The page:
Pregnant women with prenatal depression were found to be more likely to be diagnosed with new CVD within 2 years of delivery than those without depression.
Pregnant individuals with a diagnosis of prenatal depression are more likely to be diagnosed with new cardiovascular disease (CVD) in the 24 months after delivery, even without co-occurring hypertensive disorders of pregnancy, according to new research published in the Journal of the American Heart Association.
In a study of more than 100 000 pregnant persons in the US, prenatal depression was most strongly associated with ischemic heart disease (IHD), with persons with prenatal depression having an 83% higher risk of developing IHD than those without a diagnosis of prenatal depression.
“We need to use pregnancy as a window to future health,” said first author Christina M. Ackerman-Banks, MD, assistant professor of obstetrics and gynecology-maternal fetal medicine at Baylor College of Medicine and Texas Children’s Hospital in Houston, in an American Heart Association press release. “Complications during pregnancy, including prenatal depression, impact long-term cardiovascular health. The postpartum period provides an opportunity to counsel and screen people for CVD in order to prevent these outcomes.”
In a longitudinal, population-based study, researchers analyzed data from 119 422 pregnant persons with deliveries between 2007 and 2019, using the Maine Health Data Organization’s All Payer Claims Data.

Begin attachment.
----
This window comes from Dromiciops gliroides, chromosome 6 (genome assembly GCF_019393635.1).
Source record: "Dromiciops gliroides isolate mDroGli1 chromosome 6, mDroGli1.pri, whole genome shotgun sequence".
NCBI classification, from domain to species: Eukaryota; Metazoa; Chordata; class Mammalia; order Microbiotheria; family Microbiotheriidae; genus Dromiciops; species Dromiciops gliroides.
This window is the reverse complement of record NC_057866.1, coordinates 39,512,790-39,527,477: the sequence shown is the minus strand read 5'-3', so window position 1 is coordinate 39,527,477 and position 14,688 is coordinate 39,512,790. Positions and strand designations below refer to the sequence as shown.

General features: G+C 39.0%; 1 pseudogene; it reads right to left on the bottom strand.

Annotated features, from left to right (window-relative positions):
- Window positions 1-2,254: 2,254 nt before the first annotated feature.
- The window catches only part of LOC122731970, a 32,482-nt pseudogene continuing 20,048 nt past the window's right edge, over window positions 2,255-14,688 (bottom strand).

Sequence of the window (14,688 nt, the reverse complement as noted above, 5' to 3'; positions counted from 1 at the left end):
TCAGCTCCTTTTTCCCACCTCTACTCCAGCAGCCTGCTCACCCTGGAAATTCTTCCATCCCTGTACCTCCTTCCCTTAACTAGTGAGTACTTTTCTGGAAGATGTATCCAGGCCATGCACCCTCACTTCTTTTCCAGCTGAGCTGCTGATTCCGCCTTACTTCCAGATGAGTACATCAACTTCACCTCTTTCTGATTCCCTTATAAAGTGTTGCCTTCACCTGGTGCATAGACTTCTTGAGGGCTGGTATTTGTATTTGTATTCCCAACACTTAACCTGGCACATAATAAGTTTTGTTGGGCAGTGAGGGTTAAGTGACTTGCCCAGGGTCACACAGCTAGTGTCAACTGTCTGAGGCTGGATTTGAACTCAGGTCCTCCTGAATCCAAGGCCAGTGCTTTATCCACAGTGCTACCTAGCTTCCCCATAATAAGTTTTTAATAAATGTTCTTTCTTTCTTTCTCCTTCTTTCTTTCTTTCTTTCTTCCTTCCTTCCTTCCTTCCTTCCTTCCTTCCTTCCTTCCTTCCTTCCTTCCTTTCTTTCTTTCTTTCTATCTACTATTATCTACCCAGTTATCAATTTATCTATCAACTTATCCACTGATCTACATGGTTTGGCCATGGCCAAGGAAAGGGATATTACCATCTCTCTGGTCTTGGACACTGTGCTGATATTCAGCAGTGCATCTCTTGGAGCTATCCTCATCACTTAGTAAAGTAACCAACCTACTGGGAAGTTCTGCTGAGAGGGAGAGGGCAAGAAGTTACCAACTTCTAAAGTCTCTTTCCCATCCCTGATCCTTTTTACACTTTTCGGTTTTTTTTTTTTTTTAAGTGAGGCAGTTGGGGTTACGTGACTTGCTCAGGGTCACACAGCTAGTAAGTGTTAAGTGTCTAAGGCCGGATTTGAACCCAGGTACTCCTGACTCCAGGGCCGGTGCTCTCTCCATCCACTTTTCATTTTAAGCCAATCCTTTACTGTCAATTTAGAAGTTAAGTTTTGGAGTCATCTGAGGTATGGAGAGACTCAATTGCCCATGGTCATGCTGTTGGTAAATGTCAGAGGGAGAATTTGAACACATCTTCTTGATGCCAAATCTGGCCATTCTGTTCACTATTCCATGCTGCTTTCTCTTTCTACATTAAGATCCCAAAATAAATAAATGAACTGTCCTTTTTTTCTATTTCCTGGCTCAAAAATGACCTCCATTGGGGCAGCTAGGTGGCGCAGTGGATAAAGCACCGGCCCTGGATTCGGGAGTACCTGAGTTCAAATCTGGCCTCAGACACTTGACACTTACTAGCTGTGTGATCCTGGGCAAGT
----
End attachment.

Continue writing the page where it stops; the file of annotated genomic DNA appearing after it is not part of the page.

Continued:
Patients with prepregnancy CVD, multifetal gestations, or no continuous health insurance during pregnancy were excluded. Ackerman-Banks and colleagues assessed associations between prenatal depression and CVD, including heart failure (HF), IHD, arrhythmia/cardiac arrest, cardiomyopathy, cerebrovascular disease, and chronic hypertension (HTN). Analyses were stratified by hypertensive disorder of pregnancy status.
Within the cohort, the prevalence of prenatal depression was 21.6%, according to the study. The cumulative risks for new diagnoses for CVD in the first 24 months postpartum were 0.2% for HF, IHD, cardiomyopathy, and arrhythmia; 0.5% for stroke; and 2.1% for HTN. The cumulative risk for severe cardiac disease—defined for the purpose of the study as a composite of HF, stroke, or cardiomyopathy—was 0.8%.
Researchers observed that pregnant persons with prenatal depression had an increased risk for IHD (adjusted HR [aHR] 1.83, 95% CI 1.2-2.8), as well as arrhythmia/cardiac arrest (aHR 1.6, 95% CI 1.1-2.31), cardiomyopathy (aHR 1.61, 95% CI 1.15-2.24), and HTN (aHR 1.32, 95% CI 1.17-1.5).
In analyses stratified by co-occurring hypertensive disorders of pregnancy, several associations persisted.
Investigators also noted that associations between prenatal depression and some CVD outcomes were attenuated after adjusting for anxiety during pregnancy, “suggesting that prenatal depression alone may not increase the risk for these CVD diagnoses.”
“I recommend that anyone diagnosed with prenatal depression be aware of the implications on their long-term cardiovascular health, take steps to screen for other risk factors and consult with their primary care doctor in order to implement prevention strategies for cardiovascular disease,” said Ackerman-Banks in the release. “They should also be screened for type 2 diabetes and high cholesterol and implement an exercise regimen, healthy diet and quit smoking.”
Reference: Ackerman-Banks CM, Lipkind HS, Palmsten K, et al. Association of prenatal depression with new cardiovascular disease within 24 months postpartum. J Am Heart Assoc. Published online April 19, 2023. doi:10.1161/JAHA.122.028133.